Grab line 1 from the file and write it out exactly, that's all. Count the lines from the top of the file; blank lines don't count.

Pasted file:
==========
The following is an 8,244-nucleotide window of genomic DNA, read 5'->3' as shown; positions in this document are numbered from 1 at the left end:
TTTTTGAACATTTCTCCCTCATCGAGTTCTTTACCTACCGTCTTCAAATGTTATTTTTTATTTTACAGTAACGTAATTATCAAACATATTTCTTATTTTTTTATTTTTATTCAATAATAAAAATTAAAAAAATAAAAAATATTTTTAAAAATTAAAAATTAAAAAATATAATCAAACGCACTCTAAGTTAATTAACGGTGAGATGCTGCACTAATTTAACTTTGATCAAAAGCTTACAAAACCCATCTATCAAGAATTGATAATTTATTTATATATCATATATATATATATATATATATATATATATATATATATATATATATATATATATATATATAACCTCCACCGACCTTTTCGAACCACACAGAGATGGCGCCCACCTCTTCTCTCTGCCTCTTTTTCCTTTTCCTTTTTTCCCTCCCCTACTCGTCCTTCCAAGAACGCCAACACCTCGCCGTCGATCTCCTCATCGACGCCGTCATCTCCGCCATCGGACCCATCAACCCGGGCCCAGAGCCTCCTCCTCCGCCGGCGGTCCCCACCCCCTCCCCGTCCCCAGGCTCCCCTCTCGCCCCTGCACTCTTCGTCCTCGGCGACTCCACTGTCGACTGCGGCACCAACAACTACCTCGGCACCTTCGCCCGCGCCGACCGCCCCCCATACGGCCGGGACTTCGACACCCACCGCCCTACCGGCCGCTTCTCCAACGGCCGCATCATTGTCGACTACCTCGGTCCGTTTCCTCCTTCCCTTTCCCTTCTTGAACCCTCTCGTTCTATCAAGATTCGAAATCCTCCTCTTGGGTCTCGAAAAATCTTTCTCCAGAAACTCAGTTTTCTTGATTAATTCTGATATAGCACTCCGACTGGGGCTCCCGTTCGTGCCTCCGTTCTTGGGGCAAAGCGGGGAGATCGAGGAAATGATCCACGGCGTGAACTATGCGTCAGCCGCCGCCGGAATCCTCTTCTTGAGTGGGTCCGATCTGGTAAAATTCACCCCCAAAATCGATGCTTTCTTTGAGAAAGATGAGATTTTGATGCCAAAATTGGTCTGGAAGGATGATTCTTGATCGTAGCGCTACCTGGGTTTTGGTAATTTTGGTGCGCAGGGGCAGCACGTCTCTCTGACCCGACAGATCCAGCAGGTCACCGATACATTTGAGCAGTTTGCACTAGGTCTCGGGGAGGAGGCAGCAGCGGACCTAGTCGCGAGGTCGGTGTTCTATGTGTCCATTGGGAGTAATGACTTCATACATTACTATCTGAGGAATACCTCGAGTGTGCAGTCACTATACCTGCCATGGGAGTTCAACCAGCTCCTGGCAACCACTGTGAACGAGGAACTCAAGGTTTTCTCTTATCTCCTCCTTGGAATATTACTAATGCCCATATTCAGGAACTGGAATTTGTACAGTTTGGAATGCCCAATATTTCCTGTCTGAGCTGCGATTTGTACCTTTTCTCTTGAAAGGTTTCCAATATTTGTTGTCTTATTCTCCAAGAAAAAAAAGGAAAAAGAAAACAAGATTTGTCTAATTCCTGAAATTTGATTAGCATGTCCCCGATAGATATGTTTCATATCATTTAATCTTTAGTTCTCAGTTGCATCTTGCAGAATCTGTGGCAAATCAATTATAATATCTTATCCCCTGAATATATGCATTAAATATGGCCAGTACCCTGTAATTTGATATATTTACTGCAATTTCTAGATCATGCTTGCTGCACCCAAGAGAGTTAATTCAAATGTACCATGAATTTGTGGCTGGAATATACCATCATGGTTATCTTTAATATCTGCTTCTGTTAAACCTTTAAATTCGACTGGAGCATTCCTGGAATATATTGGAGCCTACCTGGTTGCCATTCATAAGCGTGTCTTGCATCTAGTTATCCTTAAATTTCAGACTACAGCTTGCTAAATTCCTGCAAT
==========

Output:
The following is an 8,244-nucleotide window of genomic DNA, read 5'->3' as shown; positions in this document are numbered from 1 at the left end: